Migraine headaches can be a debilitating health condition, often knocking sufferers out for two or more days at a time, over a period of many years.

Typically migraine headaches are one-sided, with throbbing or pulsating pain, intensified with physical activity; and often accompanied by nausea, vomiting and sensitivity to light or sound. Many variations exist and it’s important to remember that even for the same person, no two migraines are the same.

From the perspective of Chinese medicine, migraine is classified and treated according to the constitution and condition of the patient, the location and nature of the pain or symptoms, and external factors that may trigger an attack. These considerations allow a doctor of Chinese medicine to diagnose which channel and corresponding organ system is out of balance and address the underlying cause.

Chinese medicine recognises more than nine different imbalances which can cause migraine symptoms, whether it be a liver or gallbladder channel disharmony, a deficiency of Qi or blood, an upsurge of Yang to the channels in the head, or a combination. Because of this, acupuncture and herbal medicine treatment provides specific and targeted relief of active symptoms, and reconfigures the body to deal with the imbalance at its core, reducing the frequency and severity of migraines long term.

Location of pain and corresponding acupuncture channels

A ‘frontal’ or forehead migraine or headache is usually attributed to the stomach channel; pain in the crown and back of the head corresponds to the bladder channel, while the typical migraine presentation affecting the temples and side of the head is connected to the liver and gallbladder channels.

Migraine triggers

According to traditional Chinese medicine theory, the liver and gallbladder systems are highly sensitive to coffee, alcohol, stress, hormonal changes and strong emotions such as anger and frustration – which explains why these are common triggers for a typical migraine pattern. There may also be a constitutional underlying predisposition – many patients mention a pattern in their family history. Other factors such as certain foods and drinks, ongoing use of some medications, overwork or fatigue, insomnia and other environmental triggers including weather changes and exposure to chemicals and toxins are all recognised as potential migraine triggers.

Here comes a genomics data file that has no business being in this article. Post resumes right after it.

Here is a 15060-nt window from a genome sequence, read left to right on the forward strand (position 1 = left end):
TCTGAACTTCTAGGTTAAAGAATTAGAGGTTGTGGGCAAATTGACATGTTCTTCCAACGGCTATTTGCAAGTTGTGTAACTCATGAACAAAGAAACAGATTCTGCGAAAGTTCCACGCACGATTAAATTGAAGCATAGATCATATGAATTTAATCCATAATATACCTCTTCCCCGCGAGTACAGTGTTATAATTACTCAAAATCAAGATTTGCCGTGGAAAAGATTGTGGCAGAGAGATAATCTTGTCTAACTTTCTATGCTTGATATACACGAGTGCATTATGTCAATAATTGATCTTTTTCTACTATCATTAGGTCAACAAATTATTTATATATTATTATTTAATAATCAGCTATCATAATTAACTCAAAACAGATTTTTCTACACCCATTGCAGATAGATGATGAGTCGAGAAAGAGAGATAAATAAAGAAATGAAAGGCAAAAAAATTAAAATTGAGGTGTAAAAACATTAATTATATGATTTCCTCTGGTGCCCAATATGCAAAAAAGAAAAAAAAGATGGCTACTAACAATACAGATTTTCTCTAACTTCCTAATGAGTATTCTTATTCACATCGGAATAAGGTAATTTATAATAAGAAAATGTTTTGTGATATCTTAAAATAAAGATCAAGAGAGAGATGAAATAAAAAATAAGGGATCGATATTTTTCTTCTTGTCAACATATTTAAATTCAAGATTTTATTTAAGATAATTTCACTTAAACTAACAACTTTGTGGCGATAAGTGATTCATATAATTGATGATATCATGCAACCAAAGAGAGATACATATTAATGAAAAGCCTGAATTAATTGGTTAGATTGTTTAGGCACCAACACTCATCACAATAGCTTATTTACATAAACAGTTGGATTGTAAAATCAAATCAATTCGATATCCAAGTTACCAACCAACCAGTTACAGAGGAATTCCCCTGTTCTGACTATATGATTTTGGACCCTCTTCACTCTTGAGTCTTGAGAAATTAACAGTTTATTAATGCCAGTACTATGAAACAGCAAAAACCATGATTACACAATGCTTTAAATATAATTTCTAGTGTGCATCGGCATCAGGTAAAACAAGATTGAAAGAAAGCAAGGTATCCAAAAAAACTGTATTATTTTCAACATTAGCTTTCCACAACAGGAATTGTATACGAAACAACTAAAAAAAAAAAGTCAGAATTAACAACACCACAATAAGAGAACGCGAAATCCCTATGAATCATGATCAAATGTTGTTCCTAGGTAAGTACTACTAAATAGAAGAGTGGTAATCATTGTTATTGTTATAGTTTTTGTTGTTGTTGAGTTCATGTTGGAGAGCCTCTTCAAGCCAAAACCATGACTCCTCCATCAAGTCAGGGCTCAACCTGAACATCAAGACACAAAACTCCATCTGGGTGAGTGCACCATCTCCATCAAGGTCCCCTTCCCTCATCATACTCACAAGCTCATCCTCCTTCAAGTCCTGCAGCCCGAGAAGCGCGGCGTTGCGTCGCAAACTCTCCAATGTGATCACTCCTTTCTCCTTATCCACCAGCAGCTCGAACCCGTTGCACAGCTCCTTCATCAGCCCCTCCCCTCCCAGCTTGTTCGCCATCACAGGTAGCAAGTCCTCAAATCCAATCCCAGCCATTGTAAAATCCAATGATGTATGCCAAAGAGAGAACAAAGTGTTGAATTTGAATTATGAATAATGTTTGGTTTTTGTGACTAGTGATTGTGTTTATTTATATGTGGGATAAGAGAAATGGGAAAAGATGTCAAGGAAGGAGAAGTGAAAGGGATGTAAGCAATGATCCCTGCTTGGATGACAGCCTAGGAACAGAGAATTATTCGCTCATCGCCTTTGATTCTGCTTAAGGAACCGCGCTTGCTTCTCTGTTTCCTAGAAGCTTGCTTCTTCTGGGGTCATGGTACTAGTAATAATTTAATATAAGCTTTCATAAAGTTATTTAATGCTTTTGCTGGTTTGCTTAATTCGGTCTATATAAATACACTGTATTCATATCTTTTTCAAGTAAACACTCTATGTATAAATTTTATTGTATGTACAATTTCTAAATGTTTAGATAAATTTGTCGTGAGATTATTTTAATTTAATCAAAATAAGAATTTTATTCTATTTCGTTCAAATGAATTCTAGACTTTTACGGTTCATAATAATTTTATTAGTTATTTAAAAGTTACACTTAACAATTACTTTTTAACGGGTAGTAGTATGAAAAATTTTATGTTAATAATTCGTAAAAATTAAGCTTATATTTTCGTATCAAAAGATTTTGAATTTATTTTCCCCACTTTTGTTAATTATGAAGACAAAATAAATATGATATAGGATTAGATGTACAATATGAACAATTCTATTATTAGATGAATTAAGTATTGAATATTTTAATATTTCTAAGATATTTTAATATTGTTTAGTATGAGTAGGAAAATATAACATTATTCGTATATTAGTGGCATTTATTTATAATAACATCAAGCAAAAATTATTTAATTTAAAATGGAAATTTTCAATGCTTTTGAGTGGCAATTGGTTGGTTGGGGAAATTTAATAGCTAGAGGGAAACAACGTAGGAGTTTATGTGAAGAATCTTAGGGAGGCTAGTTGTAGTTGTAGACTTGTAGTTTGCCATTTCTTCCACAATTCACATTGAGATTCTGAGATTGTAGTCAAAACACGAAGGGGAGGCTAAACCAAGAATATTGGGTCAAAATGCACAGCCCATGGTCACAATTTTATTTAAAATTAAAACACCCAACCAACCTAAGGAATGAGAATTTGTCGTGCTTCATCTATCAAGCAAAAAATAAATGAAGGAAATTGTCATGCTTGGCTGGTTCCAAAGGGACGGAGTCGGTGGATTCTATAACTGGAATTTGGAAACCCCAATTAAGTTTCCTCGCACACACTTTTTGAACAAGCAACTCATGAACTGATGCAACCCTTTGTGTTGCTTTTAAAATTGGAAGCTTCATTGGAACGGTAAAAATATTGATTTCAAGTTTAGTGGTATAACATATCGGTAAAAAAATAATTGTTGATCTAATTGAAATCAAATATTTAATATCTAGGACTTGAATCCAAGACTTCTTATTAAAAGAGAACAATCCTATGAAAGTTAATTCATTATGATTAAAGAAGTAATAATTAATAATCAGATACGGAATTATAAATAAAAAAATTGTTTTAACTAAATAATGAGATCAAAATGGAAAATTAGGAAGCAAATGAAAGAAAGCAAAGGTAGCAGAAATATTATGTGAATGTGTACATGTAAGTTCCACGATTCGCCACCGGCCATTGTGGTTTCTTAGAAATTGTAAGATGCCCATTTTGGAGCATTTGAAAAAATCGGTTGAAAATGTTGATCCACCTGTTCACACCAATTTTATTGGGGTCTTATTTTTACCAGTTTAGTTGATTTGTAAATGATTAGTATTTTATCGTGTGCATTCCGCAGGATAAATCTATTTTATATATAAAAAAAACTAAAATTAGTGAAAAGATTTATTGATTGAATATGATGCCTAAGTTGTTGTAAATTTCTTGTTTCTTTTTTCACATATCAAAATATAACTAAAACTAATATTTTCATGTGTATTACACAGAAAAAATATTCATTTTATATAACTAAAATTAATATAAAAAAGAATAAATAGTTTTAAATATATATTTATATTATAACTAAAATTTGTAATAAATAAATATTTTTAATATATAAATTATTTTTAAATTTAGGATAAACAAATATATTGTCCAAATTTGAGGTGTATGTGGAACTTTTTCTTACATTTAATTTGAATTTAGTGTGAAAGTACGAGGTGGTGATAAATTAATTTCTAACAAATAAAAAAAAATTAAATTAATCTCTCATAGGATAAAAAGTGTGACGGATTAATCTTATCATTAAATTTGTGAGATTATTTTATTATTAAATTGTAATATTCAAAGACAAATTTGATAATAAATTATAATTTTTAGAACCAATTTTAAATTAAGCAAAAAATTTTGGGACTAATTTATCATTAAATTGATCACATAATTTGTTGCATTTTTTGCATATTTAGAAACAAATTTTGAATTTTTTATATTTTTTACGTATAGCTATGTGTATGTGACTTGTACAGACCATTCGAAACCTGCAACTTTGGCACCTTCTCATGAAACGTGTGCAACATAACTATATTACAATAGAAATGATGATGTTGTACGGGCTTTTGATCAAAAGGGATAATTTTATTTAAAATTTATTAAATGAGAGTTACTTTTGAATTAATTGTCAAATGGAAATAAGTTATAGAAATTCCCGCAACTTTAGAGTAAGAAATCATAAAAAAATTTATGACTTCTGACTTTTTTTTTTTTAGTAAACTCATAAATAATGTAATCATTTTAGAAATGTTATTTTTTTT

An integral part of treatment for migraine is developing awareness of what might be triggering attacks. Keeping a diary or using an app to track symptoms, sleep, energy levels, diet, exercise, treatment/medication and suspected triggers can be very useful.

Acupuncture and herbal medicine treatment

Most treatments for migraine in the Chinese medicine clinic involve acupuncture and herbal medicine to ease migraine symptoms and correct the underlying imbalance. Each case is different, but in my clinical experience, an initial course of six to eight weekly sessions with thorough re-assessment at each visit is a reasonable starting point. Modern studies of the mechanism of acupuncture to address migraine have found needling stimulates morphine-like molecules which block pain receptors. Traditional understanding is that as well as pain relief, acupuncture and herbal medicine work deeper to regulate the hormonal and nervous systems, restore free flow of Qi and allow the body to self-regulate and heal.

Basic lifestyle recommendations

• Drink plenty of filtered water – for most adults this means about 8 glasses per day.

• Eat plenty of whole foods including organic vegetables and fruit.

• Avoid processed and packaged foods, especially sugars and refined carbohydrates, which are particularly inflammatory.

• Eliminate caffeine, alcohol and cigarettes (and any suspected personal triggers such as chocolate and peanuts) for two months and use your migraine diary to monitor changes in symptoms.

• Keep up a routine of regular, gentle exercise.

• Try yoga, meditation or tai chi to help manage stress levels.

Home remedies

• Rub peppermint oil into the temples to ease migraine pain and associated nausea.

• Gently massage the acupuncture point between thumb and first finger to ease headache or migraine symptoms – this point is called He Gu and is the master point for problems of the head and neck.

• Make use of the anti-inflammatory properties of fresh ginger – slice into boiling water and steep for a few minutes to make a soothing tea.

• Soak feet in a tub of warm water in the evenings to anchor and redirect Yang – an upsurge of which is understood in Chinese medicine to contribute to migraine.